But with that said, it was an enjoyable movie, and it was nice to watch something where the Middle Eastern characters weren't all evil villains/terrorists.

Legion, starring Paul Bettany, Adrianne Palicki, and the guy from Tokyo Drift

Haaaaaaaaaa. Okay. This movie was actually a lot better than I was expecting based on the 19% rating it has on Rotten Tomatoes. It was still pretty bad, though. I can just imagine the pitch meeting for it: "Picture Terminator with angels instead of cyborgs! The real twist? The angels are the bad guys." EYE ROLL.

Five stars to Paul Bettany, though, for looking hot AF.

This weeks in heidenkindom:

There's been a lot going on, as you can imagine what with the Fourth of July holiday. We went up to visit my aunt for the Fourth, then this weekend I went with my mom to a wine festival. Unfortunately it was 103 degrees outside, all the wines tasted awful, and I felt woozy after about three sips. But I did find a cute t-shirt.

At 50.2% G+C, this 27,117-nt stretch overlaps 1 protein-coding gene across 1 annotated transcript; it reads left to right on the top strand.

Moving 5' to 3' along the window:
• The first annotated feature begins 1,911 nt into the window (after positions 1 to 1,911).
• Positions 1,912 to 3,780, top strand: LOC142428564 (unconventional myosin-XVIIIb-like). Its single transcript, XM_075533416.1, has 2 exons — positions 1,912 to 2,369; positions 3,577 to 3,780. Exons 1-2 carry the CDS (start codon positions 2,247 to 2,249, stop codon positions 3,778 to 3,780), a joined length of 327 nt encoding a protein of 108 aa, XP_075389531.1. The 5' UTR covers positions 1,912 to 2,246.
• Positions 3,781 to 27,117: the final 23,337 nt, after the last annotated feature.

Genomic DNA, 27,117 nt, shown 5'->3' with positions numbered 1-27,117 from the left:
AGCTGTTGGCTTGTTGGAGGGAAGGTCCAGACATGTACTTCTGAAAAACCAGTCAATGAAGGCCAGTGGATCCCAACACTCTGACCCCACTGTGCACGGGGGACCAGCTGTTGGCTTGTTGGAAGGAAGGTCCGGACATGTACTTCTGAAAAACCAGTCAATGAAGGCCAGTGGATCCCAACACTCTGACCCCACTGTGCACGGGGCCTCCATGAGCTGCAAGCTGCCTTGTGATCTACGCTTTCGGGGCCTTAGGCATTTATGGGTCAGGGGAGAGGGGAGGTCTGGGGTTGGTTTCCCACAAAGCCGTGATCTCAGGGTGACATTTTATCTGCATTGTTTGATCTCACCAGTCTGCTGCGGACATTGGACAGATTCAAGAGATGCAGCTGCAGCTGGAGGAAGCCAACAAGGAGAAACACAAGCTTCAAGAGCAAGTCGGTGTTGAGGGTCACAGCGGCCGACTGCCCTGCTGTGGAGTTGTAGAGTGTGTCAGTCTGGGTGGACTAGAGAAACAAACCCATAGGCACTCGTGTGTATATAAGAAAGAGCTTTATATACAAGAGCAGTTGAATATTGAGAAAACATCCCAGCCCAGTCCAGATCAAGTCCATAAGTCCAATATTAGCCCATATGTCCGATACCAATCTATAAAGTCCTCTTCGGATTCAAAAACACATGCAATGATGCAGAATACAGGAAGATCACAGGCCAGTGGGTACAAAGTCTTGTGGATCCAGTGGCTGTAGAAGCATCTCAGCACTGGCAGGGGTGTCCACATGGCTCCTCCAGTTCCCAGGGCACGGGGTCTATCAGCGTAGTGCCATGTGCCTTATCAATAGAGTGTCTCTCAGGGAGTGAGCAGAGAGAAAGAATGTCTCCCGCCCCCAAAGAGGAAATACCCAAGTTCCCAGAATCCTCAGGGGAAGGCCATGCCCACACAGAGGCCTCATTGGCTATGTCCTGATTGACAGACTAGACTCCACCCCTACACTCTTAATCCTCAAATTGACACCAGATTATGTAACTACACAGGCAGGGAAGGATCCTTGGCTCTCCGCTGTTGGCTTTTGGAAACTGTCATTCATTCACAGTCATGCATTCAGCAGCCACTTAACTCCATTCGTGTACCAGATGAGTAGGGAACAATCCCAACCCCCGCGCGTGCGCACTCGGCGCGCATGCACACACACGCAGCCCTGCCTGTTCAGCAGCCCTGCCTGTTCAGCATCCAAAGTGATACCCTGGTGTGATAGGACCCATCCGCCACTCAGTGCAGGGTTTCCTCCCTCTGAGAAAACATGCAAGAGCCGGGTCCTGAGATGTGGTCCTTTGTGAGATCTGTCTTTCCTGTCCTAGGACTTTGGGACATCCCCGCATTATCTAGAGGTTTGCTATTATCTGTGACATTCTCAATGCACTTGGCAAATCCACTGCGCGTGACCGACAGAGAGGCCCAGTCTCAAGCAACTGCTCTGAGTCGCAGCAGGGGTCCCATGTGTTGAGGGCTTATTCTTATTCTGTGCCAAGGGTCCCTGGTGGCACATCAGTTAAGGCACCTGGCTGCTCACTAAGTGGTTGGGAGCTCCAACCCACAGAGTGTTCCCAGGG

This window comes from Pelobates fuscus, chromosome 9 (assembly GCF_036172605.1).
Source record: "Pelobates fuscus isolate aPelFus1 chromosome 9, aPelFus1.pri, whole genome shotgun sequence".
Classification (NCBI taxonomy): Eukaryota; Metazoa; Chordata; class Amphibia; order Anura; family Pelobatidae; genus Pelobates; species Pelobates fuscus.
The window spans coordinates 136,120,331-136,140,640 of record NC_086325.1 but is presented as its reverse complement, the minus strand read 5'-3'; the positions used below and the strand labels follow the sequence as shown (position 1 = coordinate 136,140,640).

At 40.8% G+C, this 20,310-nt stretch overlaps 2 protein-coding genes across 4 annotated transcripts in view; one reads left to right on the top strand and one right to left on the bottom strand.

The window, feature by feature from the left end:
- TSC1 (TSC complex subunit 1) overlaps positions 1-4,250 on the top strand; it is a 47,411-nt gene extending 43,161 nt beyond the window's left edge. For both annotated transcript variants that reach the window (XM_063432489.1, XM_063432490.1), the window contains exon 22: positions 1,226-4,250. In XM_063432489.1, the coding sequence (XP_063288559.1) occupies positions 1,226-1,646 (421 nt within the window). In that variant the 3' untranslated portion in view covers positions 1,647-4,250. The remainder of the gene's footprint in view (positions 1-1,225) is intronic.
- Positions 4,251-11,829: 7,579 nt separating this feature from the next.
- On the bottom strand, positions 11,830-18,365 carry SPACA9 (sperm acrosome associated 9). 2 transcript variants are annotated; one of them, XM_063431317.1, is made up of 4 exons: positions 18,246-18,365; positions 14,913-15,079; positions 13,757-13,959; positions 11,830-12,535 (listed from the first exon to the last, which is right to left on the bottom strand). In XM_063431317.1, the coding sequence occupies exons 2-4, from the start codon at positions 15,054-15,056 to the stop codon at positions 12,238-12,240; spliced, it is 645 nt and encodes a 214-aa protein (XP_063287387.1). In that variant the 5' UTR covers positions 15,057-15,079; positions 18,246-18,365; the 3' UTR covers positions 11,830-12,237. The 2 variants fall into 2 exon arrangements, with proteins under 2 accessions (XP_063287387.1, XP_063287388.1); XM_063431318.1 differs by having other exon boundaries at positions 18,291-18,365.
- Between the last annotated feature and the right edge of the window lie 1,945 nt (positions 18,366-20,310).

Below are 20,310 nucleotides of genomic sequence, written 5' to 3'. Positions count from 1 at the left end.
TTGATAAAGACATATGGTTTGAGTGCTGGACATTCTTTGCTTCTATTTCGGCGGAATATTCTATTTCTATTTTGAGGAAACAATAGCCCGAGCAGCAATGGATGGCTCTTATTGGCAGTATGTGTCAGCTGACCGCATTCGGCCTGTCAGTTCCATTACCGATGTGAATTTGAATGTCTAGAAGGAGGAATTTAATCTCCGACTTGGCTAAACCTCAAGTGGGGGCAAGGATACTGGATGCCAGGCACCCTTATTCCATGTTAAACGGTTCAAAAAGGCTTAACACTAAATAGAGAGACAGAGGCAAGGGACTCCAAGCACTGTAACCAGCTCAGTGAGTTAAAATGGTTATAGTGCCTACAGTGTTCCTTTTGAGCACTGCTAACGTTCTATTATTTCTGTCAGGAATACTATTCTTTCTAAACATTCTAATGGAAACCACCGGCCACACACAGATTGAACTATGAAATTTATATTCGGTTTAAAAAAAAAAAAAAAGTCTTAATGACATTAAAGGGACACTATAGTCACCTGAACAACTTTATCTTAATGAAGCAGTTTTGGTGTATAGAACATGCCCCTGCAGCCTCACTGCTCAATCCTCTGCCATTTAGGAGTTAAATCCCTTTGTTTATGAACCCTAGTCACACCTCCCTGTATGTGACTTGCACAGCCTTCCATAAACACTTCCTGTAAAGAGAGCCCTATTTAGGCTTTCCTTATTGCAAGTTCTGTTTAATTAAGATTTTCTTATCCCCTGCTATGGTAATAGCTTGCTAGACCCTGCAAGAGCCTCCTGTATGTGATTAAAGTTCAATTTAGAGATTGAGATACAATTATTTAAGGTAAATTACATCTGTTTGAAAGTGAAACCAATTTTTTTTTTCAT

Also, I'm finishing up the final touches on the paperback copy of The Introvert's Guide to Drinking Alone. Soon you'll be able to spill cocktails on a physical book and not just on your ereader!

Enjoy the week, everybody!

Discus this post with me on Twitter, FaceBook, Google+ or in the comments below.